Montreal city council meetings run a liitttttttle bit differently than anything else we at the Chronicles have seen. So naturally, I wanted to get an explanation from longtime councilor and deputy mayor Mary Deros. We dove deep into public commenters, language differences–and even shared a musical interlude!
Q: Councilor, unfortunately my translator canceled at the last minute, so I’ll have to use a French-English dictionary. Bear with me…ahem. Merci madame de parler…avec moi…sur le podcast—
A: Michael, I speak English.
Q: Oh! Thank god. Well, your council meetings are conducted primarily in French. Is there a stigma against speaking English at the meetings?
A: No, they can address us in English or in French and the members can respond in either English or French.
Q: You have 65 councilors, which is the largest city council I’ve seen so far. And you also have political parties! Talk about how those two things affect how the meetings are run.
A: There’s the administration, which is a party of the mayor. Then you have the first opposition, then the second opposition. The standing committee members–made up of all parties–all sit together. We debate, we come to a consensus, and recommendations are prepared which are deposited at the following council meeting.
Q: One observation about your city council is that you do have your share of lawyers, business owners, and civic activists. But you have one councilor who is a singer, one who is a pianist, and your council president, Frantz Benjamin, is a poet. Is it easier for creative people to get elected in Montreal?
A: Frantz Benjamin is not just a poet–that is one of his many talents. You know, I like to sing as well. I’m not a professional singer, but that’s a hobby of mine.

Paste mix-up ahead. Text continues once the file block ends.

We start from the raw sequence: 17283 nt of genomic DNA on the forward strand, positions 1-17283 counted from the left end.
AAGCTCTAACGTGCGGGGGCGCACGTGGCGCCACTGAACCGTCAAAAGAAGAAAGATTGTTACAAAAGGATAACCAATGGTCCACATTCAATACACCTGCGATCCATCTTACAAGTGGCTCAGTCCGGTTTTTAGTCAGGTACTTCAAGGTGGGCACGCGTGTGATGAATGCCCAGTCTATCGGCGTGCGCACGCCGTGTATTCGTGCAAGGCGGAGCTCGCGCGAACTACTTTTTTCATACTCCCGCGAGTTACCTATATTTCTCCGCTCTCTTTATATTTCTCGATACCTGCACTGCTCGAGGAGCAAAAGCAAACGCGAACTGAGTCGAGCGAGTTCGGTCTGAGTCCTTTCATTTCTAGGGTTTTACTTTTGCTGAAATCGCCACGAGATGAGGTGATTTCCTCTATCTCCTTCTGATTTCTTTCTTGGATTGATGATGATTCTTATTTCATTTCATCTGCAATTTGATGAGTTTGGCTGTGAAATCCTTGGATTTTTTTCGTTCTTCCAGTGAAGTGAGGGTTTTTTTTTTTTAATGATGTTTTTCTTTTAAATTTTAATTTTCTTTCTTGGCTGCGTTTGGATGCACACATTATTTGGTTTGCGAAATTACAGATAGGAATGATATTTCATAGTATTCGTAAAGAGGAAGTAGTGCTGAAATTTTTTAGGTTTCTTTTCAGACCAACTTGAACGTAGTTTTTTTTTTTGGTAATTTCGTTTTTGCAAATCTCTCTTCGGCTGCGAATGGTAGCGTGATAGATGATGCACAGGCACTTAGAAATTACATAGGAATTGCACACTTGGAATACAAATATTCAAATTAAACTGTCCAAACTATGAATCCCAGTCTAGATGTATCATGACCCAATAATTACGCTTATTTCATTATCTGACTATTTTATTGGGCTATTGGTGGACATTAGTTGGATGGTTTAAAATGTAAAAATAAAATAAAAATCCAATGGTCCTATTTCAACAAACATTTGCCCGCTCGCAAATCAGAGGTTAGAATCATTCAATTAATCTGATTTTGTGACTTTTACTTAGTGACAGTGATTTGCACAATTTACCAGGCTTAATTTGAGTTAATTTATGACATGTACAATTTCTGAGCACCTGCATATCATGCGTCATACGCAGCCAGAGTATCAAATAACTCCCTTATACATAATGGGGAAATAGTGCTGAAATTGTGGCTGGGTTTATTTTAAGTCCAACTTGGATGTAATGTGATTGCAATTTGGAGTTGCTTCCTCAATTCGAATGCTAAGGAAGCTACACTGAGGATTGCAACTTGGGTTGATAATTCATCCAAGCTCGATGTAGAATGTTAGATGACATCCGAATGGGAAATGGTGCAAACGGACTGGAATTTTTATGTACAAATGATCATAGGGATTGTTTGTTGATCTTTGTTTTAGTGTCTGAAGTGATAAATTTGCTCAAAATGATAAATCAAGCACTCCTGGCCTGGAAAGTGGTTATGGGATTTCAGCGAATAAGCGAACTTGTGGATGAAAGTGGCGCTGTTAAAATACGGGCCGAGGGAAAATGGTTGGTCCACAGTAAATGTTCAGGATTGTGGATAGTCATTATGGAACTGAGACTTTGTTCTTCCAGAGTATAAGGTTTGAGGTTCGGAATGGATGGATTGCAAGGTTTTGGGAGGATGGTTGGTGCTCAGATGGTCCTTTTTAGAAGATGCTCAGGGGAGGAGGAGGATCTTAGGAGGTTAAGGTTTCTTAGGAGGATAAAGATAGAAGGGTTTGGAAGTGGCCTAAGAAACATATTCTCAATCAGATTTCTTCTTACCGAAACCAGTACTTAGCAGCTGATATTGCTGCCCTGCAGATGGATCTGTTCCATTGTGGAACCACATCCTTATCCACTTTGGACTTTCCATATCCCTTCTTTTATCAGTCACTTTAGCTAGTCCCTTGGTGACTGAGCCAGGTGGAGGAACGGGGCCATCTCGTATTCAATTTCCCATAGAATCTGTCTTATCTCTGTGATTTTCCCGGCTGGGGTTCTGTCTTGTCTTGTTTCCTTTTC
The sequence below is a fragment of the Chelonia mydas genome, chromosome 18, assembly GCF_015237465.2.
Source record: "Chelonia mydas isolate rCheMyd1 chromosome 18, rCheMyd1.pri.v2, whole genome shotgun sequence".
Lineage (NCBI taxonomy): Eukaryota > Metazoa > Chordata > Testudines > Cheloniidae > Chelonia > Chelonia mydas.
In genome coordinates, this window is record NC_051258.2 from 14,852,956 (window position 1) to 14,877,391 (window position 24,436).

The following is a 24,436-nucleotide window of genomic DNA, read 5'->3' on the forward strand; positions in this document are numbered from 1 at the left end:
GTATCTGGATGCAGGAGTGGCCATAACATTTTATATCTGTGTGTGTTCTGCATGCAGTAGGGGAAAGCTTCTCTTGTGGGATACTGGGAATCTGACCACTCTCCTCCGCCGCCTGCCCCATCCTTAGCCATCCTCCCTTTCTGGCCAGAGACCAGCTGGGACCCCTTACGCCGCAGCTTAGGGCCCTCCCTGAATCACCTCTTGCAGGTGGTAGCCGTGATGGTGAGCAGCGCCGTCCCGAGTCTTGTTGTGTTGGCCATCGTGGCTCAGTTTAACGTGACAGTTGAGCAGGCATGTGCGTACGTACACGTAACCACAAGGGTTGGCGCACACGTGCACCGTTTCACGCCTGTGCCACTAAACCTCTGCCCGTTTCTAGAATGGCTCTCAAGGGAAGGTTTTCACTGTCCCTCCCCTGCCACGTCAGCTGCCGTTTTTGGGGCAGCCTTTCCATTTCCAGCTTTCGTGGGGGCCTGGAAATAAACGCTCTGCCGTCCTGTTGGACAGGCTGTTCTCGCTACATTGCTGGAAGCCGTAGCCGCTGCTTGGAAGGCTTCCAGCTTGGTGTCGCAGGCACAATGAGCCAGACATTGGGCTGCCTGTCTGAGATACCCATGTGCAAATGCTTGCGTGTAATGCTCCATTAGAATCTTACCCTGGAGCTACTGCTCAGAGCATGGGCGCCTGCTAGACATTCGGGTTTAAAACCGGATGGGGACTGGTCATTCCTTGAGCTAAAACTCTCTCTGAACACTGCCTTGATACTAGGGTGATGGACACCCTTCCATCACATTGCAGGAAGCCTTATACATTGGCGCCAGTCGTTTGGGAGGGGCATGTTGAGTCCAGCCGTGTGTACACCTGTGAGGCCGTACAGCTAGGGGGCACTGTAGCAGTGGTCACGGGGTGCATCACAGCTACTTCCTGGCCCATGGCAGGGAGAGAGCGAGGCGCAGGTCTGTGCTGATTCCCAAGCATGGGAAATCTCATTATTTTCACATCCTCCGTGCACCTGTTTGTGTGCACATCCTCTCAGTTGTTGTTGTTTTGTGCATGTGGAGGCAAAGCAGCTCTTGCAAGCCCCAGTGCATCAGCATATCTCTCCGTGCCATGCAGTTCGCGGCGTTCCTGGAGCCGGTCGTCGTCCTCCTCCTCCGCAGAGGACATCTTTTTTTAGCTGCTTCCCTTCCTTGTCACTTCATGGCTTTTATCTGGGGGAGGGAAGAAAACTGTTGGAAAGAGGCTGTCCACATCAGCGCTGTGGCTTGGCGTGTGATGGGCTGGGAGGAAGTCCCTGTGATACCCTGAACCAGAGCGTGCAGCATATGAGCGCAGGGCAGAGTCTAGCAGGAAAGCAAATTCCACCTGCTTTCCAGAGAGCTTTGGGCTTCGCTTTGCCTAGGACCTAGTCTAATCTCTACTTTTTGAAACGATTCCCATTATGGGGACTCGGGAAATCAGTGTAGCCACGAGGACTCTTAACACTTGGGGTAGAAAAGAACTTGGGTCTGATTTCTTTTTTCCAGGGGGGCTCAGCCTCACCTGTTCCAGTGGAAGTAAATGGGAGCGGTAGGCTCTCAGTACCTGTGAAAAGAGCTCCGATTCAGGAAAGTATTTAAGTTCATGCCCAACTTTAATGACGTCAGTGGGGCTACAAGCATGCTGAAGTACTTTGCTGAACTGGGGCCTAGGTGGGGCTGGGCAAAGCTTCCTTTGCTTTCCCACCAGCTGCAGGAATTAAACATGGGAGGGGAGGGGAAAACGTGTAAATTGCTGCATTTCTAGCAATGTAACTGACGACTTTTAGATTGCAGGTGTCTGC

Q: Will you sing with me?
A: Of course!
[Editor’s note: We then sang “O Canada.”]
Q: A big part of your city council meeting is “questions from citizens.” A person comes up, they can ask a question of any councilor, then the councilor responds. Where does this concept come from in Montreal?
A: It’s to be more democratic. Officially, a citizen can ask a question on whatever irks them, whatever they need answers to–or they’re frustrated.
Q: Some councilors field a lot more questions than others. Do you know beforehand if you’re getting a question?
A: Not necessarily. We receive the questions and the list of citizens just as we enter the council room. Most of the questions are asked to the mayor and the mayor has the right to redirect the questions to the members who hold the file [are in charge of the issue].
Q: I’ve gotta tell you, watching questions from the public is infuriating to me because it seems like so many people would rather make a point than ask a question. And they get belligerent when called out on it.
A: There are some citizens who are there several times and it’s always the same question. When they have the microphone, some citizens take advantage. If each citizen took more time than allotted, then they’re taking time away from others who are waiting in line. If it’s a first-time comer who’s not sure how to go about it, [Council President Frantz Benjamin] will help them along.
Follow Councilor Mary Deros on Twitter: @